Used Ctrl-Alt-F1 to switch to tty1 .  Executing fbi on tty1 works perfectly.

If I have the python program execute this: "fbi -a -T 1 -t 1 BBB.jpeg", fbi will display the image.  The -T 1 tells fbi to display the program on tty1.  I need to specify this on my PC but it apparently did that by default when I ran the program on the Raspberry Pi. 

Next, I wrote a small python program to display a picture with fbi, wait a few seconds, then send a q to the uinput subsystem on Linux to simulate a user pressing the letter q.  This worked perfectly.

The test code looked like this:

#!/usr/bin/python
import subprocessimport psutilimport timeimport uinput

subprocess.call("fbi -a -T 1 -1 /home/ken/Pictures/BBB.jpeg", shell=True)time.sleep(3)
#Uinput testsevents = (    uinput.KEY_Q,    uinput.KEY_H,    uinput.KEY_L,    uinput.KEY_O,    )

device = uinput.Device(events)time.sleep(1)
device.emit_click(uinput.KEY_Q)
Finally, I modified the photo-inator program to use the uinput code.  I need to fire up the whole system to test it out.  I'll do that some other day.

Friday, August 7, 2015

I want to display a picture on the screen for at most 30 seconds.  If the user presses a button, the picture should no longer be displayed and the program should move on to the next step.

There are several options to do this.
  1. Display a picture in a gui user interface like xwindows
  2. Display the picture on a smaller monitor but use an LED screen as the user interface.
  3. Display a picture as part of another document from the command prompt
  4. Display a picture from the command prompt
I played around with some of the options.  Here are my notes from working on this.  They are not well organized.

Display a picture as part of another document from the command prompt
PDF
Need to make a PDF file.
Display a PDF file.
Close the PDF file on demand.

The Python Imaging Library or PIL might work.  It will display an image but it looks like it uses the computer's default image display program.  Might only work in windows.

Display a picture from the command prompt.
Some people said you could use fbi in another tty session.  fbi does have an option -T to display the image in a different tty.  That does work but it enters the commands at the current prompt on that session.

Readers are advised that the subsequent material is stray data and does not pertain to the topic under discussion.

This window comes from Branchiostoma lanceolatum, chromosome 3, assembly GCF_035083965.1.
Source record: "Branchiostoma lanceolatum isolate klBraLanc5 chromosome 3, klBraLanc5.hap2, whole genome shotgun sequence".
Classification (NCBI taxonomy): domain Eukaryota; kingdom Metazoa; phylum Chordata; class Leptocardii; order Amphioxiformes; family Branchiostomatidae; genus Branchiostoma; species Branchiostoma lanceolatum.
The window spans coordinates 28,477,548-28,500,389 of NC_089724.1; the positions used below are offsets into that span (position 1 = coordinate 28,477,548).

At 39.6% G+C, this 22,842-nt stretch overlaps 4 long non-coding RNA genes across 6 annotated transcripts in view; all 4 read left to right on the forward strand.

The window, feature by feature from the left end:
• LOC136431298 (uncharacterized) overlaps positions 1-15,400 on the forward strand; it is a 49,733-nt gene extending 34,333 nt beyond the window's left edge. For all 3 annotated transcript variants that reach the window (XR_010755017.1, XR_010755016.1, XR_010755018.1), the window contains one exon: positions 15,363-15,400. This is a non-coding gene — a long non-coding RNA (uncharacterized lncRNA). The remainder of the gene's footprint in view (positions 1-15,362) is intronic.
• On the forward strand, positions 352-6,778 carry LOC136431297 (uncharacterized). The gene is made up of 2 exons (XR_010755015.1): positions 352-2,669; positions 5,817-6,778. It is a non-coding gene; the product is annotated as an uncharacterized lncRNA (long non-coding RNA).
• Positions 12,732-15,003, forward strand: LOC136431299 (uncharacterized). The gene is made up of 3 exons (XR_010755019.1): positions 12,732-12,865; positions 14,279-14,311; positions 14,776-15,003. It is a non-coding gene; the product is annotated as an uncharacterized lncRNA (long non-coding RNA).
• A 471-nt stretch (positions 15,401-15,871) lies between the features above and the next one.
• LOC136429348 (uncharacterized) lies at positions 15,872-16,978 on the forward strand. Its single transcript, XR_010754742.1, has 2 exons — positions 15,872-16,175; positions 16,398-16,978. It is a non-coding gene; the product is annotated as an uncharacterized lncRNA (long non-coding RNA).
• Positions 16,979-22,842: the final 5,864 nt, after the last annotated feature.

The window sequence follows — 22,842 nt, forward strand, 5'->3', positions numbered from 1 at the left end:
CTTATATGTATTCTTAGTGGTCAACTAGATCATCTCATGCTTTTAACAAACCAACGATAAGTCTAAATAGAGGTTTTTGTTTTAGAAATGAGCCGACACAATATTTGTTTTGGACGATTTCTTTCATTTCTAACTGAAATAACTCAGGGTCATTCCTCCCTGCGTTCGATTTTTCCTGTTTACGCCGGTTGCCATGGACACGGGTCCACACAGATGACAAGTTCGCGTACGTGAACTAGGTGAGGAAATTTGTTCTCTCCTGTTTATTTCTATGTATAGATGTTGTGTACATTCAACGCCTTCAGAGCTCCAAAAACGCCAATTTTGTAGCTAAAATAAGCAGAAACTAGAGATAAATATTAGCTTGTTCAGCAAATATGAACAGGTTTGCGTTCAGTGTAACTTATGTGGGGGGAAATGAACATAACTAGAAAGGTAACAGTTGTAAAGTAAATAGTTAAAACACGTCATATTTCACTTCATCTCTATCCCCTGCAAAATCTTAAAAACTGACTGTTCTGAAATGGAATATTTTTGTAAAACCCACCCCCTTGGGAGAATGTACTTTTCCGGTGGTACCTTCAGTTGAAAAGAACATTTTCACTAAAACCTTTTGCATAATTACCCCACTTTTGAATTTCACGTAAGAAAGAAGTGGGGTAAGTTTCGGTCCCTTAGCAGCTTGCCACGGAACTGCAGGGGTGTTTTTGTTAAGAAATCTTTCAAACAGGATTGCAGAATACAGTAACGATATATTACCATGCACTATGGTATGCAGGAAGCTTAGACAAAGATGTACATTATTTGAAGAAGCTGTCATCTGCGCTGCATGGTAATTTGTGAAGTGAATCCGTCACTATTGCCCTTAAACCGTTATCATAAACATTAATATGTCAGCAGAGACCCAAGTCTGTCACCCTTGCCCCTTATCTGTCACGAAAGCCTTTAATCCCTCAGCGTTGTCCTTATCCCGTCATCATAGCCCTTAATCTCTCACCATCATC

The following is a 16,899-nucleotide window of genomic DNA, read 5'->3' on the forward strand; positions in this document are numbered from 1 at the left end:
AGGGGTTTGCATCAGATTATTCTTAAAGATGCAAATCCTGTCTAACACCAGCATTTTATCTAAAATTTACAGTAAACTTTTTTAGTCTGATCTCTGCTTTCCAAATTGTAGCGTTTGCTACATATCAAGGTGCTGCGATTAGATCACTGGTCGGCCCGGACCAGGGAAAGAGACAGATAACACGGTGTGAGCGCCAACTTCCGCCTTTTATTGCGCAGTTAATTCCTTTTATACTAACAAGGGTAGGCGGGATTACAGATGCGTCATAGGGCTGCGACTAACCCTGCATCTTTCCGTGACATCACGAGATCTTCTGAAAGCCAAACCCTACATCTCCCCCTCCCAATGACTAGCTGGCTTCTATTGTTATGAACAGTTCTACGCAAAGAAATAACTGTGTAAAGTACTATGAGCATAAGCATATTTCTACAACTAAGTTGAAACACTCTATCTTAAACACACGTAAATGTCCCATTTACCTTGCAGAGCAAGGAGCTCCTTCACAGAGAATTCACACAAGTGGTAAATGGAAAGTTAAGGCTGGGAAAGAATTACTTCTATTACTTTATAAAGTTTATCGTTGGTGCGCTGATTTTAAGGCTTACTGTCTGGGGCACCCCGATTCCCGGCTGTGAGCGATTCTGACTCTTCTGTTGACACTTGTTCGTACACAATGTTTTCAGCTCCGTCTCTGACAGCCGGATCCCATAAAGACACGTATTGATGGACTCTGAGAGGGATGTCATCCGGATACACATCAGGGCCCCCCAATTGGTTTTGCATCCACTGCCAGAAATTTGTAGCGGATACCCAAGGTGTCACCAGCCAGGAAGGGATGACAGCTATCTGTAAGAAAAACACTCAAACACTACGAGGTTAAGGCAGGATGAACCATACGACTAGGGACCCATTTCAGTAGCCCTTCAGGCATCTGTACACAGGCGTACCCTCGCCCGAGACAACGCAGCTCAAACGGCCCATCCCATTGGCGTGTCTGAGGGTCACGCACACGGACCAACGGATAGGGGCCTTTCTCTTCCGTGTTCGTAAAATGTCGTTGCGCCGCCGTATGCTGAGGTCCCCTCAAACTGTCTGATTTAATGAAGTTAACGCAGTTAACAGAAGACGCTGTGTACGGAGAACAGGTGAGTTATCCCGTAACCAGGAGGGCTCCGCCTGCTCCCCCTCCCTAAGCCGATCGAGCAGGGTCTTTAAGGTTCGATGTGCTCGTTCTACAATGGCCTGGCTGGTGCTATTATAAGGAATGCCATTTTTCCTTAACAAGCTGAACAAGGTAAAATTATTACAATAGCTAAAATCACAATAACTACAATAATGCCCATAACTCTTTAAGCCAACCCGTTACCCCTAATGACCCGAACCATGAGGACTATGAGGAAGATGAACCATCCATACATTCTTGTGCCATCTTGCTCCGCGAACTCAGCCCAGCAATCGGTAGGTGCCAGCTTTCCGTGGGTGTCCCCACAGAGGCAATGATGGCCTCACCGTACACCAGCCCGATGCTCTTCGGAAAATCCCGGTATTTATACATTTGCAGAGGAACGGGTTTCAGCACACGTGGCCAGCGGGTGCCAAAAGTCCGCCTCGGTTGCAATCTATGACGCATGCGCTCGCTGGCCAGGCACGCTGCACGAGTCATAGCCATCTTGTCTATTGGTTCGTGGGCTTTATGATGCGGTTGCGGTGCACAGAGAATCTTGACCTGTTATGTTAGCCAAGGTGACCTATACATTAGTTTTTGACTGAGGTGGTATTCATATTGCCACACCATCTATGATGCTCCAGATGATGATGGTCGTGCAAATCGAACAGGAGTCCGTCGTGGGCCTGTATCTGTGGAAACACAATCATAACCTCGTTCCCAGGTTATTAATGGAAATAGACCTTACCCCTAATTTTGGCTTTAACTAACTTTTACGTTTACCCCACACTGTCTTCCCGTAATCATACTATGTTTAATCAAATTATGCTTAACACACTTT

I can use fbi -t 5 -1 -a -T 2 <image.jpg> to display an image on the second tty and then exit.

Starting the fbi process does not make fbi the "session leader".  The shell is the session leader.  fbi is the process group leader for a process group containing only itself.  See this page for more details.

I started the fbi process on tty1. Then, went to tty2 and killed the process in tty1.  That worked.

I started the fbi process on tty1.  Then, killed it from a ssh session on my laptop.  That worked.  So, if I can just find the session number of the fbi session, I should be able to kill it.

Tried running this command to kill the fbi session:

ps axf | grep <process name> | grep -v grep | awk '{print "kill -9 " $1}' | sh

It locked up the tty sessions.  I could still access the pi using ssh but not with the keyboard.  Had to cycle power on the pi.

After rebooting, did the same thing several more times.  It worked every time.  Not sure what this means.

The psutil code has a function that will get a list of all the processes and put them in a dictionary.  I can use that function to find the process running fbi.  However, fbi just seems to mess up the process when it is kicked off from python.

Tried eog.  It only works with x windows.  Same with evince.

It looks like PDF files can only be viewed in x windows.

Maybe the tty idea will work without killing the process.  The idea would be to display the image in tty2 but switch back to tty1 when the user presses a button.

Googling this topic makes it look too complicated.